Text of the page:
The governments of Latvia and Estonia believe that the current proposals of the European Commission do not provide equal support to all EU farmers and that there should be no cuts to the total Common Agricultural Policy budget in the future. These Baltic States are ready to develop a unified position regarding the direct payments’ policy and for that purpose are currently seeking support of other EU countries.
After the European Commission came up with its proposal for the EU’s multi-annual budget on June 29th 2011, discussions among the Member States on the topic were held at the end of July, which enabled exchanging of the initial positions. The evaluation of the EC’s proposals will continue until the end of this year. Discussions on the merits will continue throughout 2012 while it is planned that the European Parliament and the Member States will reach the final agreement on the budget framework either at the end of 2012 or in the beginning of 2013.
Farmers of Poland, Portugal, Romania, Lithuania and Estonia recieve lower than the average amount of CAP direct payments in the European Union, thus according to Latvian Agriculture Minister, Laimdota Straujuma, these countries should join forces to reshape future payment proposals. According to EU Agriculture Commissioner, Dacian Ciolos, it is now the turn of the European heads of state to discuss the level of agriculture payments.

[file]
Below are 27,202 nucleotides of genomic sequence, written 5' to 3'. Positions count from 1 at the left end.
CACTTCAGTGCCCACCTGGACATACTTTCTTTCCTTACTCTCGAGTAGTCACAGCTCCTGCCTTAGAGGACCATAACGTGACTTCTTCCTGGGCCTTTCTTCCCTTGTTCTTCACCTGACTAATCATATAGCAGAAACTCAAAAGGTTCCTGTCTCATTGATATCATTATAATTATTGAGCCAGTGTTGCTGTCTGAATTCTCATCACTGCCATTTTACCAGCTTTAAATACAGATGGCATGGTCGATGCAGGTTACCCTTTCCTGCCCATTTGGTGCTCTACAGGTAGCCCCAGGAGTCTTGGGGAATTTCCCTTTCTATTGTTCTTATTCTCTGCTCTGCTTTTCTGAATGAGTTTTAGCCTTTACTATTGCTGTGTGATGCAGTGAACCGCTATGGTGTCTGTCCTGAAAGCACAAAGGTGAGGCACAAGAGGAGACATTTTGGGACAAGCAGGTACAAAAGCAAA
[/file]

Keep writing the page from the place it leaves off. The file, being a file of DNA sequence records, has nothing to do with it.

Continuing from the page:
Latvia and Estonia have very close economic ties, especially in terms of fisheries, food processing, forestry and veterinary services. Latvia’s total exports to Estonia in the first eight months of 2011 amounted to EUR 189.3 million, out of which 35 percent were timber industry products, 11 percent fish and shellfish products, 7 percent non-alcoholic and alcoholic beverages. Latvia’s total imports from Estonia in first eight months of 2011 amounted to EUR 112.6 million, of which 17 percent were timber industry products, 13 percent non-alcoholic and alcoholic beverages, and 10 percent meat and meat offals.
Tightening these ties and building a common position on the financial framework of the European Union for 2014-2020 to achieve fairer conditions for direct agricultural payments, were the topics of the November 30th meeting of Latvia’s Prime Minister, Valdis Dombrovskis, with Estonian Agricultural Minister, Helir-Valdor Seeder, in Riga. Their joint stand is that it is necessary to set a minimum level of direct payments in the amount of at least 80% or about EUR 214 per hectare of the EU average. The governments of Latvia and Estonia believe that the current proposal of the European Commission does not provide equal support to all EU farmers and also there should be no cuts to the total Common Agricultural Policy budget in the future. These Baltic States are ready to develop a unified position regarding the direct payments’ policy and for that purpose currently are seeking support of other EU countries.